Trying to measure circularity? Here are some tools to consider
The development of specific and actionable metrics at the systems, business and product levels will be a key accelerator for scale.
This article is adapted from GreenBiz's weekly newsletter, Circular Weekly, running Fridays. Subscribe here.
This week, The Ellen MacArthur Foundation released Circulytics, which it’s calling "the most comprehensive circularity measurement tool," according to the announcement. As more companies set ambitious — albeit loosely defined — circularity goals, the critical need for standardizing definitions and metrics is becoming increasingly clear.
Circulytics aims to fill this gap, helping companies such as IKEA and Unilever assess their organizational circularity, including "Enablers," mechanisms such as strategy, infrastructure and external engagement, as well as "Outcomes," operational inputs and outputs. It's only the latest of a growing circularity toolkit helping to define and formalize circularity.
At the systems level, measuring circularity is primarily understood as a matter of quantifying material flows. At the business level, companies are beginning to use circularity frameworks as an internal tool to assess the full scope of materials associated with their operations and to understand the potential value and progress of circular strategies and tactics in action. And, at the product level, new metrics can build on and contextualize go-to tools such as the life-cycle assessment to understand the holistic impacts of design decisions.
Cradle to Cradle Products Innovation Institute — Set to launch later this year, the fourth version of the Cradle to Cradle Certified Product Standard will feature an updated Product Circularity category, focused on sourcing, design and systems.
Global Reporting Initiative (PDF) — Launching its updated standard in Q1 of this year, GRI will be the first global standard that includes principles of circularity into waste disclosures, shifting the framing from an unwanted burden to a holistically managed material.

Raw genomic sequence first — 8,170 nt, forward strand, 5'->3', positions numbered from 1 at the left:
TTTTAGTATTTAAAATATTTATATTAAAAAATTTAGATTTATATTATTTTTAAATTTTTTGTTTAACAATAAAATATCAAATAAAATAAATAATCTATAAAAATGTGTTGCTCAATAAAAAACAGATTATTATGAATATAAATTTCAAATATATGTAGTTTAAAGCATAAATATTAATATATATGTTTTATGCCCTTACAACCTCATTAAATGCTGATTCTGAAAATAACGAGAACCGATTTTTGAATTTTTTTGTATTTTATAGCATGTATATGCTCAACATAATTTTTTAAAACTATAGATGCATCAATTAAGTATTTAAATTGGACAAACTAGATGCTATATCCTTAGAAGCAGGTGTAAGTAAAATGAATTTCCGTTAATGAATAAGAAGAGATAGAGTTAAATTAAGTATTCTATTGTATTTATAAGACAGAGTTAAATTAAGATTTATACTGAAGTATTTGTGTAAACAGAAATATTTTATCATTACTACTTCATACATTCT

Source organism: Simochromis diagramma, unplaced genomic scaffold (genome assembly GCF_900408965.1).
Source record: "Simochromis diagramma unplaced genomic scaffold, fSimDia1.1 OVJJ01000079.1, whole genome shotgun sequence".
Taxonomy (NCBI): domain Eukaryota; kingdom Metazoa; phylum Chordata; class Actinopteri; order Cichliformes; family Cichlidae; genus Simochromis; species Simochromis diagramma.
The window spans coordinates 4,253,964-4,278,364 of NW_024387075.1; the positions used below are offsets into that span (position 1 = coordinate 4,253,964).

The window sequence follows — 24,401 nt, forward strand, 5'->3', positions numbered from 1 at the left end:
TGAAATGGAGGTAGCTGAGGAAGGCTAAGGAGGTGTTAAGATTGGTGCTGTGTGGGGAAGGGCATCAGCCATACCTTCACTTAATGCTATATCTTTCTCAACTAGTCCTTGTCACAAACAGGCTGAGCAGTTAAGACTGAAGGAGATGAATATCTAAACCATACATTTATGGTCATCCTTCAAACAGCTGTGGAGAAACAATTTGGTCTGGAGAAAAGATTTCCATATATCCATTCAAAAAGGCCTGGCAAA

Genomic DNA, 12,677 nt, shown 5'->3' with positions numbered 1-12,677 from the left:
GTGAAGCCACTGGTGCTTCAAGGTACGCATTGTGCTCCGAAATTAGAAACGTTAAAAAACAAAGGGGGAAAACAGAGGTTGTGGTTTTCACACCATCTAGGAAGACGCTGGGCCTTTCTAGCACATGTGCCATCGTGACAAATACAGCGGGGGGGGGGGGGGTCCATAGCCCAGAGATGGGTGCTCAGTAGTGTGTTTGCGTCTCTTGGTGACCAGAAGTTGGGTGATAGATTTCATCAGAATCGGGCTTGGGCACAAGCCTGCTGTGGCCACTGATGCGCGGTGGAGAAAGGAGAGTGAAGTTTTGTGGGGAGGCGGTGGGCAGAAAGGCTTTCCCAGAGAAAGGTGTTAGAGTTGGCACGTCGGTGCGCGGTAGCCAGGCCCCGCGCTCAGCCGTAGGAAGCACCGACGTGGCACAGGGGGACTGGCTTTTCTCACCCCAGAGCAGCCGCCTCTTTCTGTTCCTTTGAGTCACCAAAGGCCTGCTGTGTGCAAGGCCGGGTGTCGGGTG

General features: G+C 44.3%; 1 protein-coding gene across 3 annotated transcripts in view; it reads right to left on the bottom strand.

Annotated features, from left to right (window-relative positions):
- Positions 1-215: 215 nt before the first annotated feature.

UL Environment — Companies can pursue certification of UL 3600, which measures and reports on the circularity of products, facilities and organizations.
U.S. Green Building Council — In late 2019, USGBC launched a circular economy pilot credit in its LEED rating system, which includes considerations of supply chain circularity, zero waste manufacturing, circular design and closed-loop systems.
World Business Council for Sustainable Development — Set to launch next week at the World Economic Forum, Circular Transition Indicators provides a framework to assess a company’s circularity, and quantify the value of shifting towards more circular approaches.
Each tool grounds a circular economy’s promise in data, breaking intentions and aspirations into the calculable, trackable and comparable bite-sized pieces that make up this new economic model.
At all levels — systems, business and product — the development of specific and actionable metrics is a key accelerator for circularity at scale. Of course, the operative word is actionable. Quantifying circularity proves valuable only to the extent that they align with planetary boundaries and science-based climate targets.
Further, a myopic understanding of data points and material flows won’t define the future of circularity on its own. The human, on-the-ground realities of shifts and changes must be tracked and understood through a qualitative lens as well.
To read more about the growth, potential and gaps within the emerging category of circular metrics, I invite you to read the 2020 State of Green Business report, released last week, in which GreenBiz identified circular metrics as one of 10 key sustainable business trends for the year ahead.